In learning and in life, collaboration is often central to achieving the results we seek. When we reflect on our most satisfying and successful learning experiences, they frequently involve collaborations among and between students, professors, or people who support our learning or who have provided us with opportunities to learn by working on projects with them. The 2013 University of Calgary Teaching & Learning Centre conference, Collaborating for Learning, will focus on the many ways faculty, students and disciplines collaborate to produce the meaningful learning we strive to foster in our students.
The “collaborations” can take many forms. Plank (2011) speaks of how team teaching can create a learning environment where it is safe for students to confront intimidating subjects or challenging topics. She sees it as a way to move “beyond the familiar and predictable and create an environment of uncertainty, dialogue and discovery. And that is what learning is all about.” More broadly, Handelsman and colleagues (2007) observe that “biological educators … place high value on the collaborative nature of active learning strategies because they believe it plays a significant role in fostering the “spirit of science” among the students.” Perhaps at the heart of understanding why collaboration can have such a strong impact on learning across disciplines lies in a fundamental shift in helping students develop not only as critical consumers of knowledge, but also in becoming producers of knowledge though authentic inquiry and problem solving (Healy & Jenkins, 2009). In this more complex learning task, diverse forms of collaboration enrich the deep learning experiences that prepare students to participate fully in work and in life.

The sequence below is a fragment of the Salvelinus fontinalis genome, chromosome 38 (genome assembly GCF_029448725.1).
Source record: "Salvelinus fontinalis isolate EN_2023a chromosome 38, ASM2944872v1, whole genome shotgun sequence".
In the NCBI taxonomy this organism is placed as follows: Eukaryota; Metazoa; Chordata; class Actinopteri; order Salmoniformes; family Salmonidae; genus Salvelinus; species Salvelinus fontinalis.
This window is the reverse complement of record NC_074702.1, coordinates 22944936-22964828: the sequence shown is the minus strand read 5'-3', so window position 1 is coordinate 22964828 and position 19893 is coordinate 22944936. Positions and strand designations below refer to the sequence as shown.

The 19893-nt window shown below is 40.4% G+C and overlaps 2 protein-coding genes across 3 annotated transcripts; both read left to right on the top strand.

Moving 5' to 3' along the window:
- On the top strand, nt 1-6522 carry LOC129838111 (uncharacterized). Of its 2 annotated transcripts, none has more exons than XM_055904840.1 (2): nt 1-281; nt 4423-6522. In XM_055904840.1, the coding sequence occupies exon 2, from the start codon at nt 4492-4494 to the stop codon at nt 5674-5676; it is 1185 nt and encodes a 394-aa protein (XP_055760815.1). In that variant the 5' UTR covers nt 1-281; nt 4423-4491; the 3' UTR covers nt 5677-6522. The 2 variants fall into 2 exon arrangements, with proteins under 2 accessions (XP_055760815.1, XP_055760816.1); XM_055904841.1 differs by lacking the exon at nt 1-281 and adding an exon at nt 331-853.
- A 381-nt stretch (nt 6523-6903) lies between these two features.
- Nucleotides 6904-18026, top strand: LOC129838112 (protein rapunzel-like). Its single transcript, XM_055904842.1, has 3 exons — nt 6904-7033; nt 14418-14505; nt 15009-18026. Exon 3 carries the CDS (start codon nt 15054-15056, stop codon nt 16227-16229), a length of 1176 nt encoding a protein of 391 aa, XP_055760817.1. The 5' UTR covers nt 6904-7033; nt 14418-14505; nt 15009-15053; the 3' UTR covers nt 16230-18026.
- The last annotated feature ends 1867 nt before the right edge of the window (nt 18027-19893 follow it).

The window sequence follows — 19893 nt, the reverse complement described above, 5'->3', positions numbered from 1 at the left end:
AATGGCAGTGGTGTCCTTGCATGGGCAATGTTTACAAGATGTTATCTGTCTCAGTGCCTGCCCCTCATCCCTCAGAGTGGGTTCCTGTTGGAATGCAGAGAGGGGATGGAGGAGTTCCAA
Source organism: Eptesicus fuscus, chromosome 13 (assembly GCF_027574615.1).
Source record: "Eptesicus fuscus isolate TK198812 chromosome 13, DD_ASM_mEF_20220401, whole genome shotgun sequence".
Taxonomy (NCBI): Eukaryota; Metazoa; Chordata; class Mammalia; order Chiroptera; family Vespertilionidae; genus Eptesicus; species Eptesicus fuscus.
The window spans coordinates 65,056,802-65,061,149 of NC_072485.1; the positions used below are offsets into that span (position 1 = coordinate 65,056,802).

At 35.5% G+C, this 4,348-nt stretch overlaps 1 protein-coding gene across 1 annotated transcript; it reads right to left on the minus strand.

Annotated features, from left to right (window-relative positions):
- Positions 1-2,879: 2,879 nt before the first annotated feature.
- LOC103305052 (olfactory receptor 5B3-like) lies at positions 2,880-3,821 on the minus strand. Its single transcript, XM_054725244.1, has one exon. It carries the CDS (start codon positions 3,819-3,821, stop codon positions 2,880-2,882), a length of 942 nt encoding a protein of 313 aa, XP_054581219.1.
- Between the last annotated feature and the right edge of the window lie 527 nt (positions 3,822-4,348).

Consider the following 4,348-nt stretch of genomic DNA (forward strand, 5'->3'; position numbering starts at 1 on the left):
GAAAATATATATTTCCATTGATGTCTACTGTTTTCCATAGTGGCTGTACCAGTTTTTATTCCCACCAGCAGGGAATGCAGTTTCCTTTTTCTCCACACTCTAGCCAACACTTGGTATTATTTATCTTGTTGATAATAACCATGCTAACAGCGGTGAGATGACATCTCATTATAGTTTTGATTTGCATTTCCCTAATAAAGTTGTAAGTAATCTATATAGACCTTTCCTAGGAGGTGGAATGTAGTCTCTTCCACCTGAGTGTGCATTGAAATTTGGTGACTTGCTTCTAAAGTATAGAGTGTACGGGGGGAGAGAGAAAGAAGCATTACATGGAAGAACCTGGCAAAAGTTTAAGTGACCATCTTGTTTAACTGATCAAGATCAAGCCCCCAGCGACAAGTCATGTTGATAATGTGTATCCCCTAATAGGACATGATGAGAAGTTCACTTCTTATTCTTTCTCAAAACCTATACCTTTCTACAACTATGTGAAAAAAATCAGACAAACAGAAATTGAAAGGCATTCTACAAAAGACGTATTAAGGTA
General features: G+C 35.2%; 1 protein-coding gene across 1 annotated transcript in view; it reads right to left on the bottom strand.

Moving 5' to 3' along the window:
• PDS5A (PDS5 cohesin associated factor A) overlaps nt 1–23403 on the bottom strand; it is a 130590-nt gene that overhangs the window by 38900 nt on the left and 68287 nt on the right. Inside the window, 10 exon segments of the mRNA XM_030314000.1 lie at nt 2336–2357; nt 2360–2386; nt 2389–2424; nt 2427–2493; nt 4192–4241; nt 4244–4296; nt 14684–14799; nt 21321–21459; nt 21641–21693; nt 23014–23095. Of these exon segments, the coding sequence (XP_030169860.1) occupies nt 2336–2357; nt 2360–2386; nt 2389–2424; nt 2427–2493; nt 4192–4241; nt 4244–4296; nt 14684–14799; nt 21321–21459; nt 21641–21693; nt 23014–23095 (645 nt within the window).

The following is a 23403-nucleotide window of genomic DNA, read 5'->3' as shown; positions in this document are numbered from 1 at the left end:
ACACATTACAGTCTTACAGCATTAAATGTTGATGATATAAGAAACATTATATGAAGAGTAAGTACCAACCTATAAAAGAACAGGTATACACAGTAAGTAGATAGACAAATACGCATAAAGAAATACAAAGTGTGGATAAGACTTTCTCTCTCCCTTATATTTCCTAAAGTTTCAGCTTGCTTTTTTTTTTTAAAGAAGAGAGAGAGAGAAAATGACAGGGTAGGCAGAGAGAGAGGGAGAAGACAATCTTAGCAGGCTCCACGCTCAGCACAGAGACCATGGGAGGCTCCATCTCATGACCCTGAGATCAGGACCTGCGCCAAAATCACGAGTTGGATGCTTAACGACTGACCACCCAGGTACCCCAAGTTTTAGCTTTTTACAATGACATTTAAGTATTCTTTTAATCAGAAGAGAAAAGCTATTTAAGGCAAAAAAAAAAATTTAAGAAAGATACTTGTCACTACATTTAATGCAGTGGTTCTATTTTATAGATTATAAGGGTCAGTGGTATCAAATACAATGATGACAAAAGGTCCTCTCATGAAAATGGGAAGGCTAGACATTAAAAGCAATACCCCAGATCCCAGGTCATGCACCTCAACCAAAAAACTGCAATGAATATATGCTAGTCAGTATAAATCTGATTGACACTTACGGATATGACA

Collaborating for Learning will focus on the many ways faculty, students and disciplines collaborate to produce the meaningful learning we strive to foster in our students. The conference will live up to its name, and provide opportunity for learning together in ways that allow us to enhance our practice, grow our research on how students learn, and build our community. It is a collaborative event where faculty, graduate students, post doctoral students, librarians, student services professionals and students are invited to discuss their insights, experiences and related research. Some of the themes for consideration include collaboration inside the classroom, outside the classroom, collaboration among the disciplines and collaboration in inquiry.
Held at the University of Calgary, May 15-16, 2013.
- Taylor Institute for Teaching and Learning
- Taylor Institute for Teaching and Learning Educational Development Unit
- 23 2013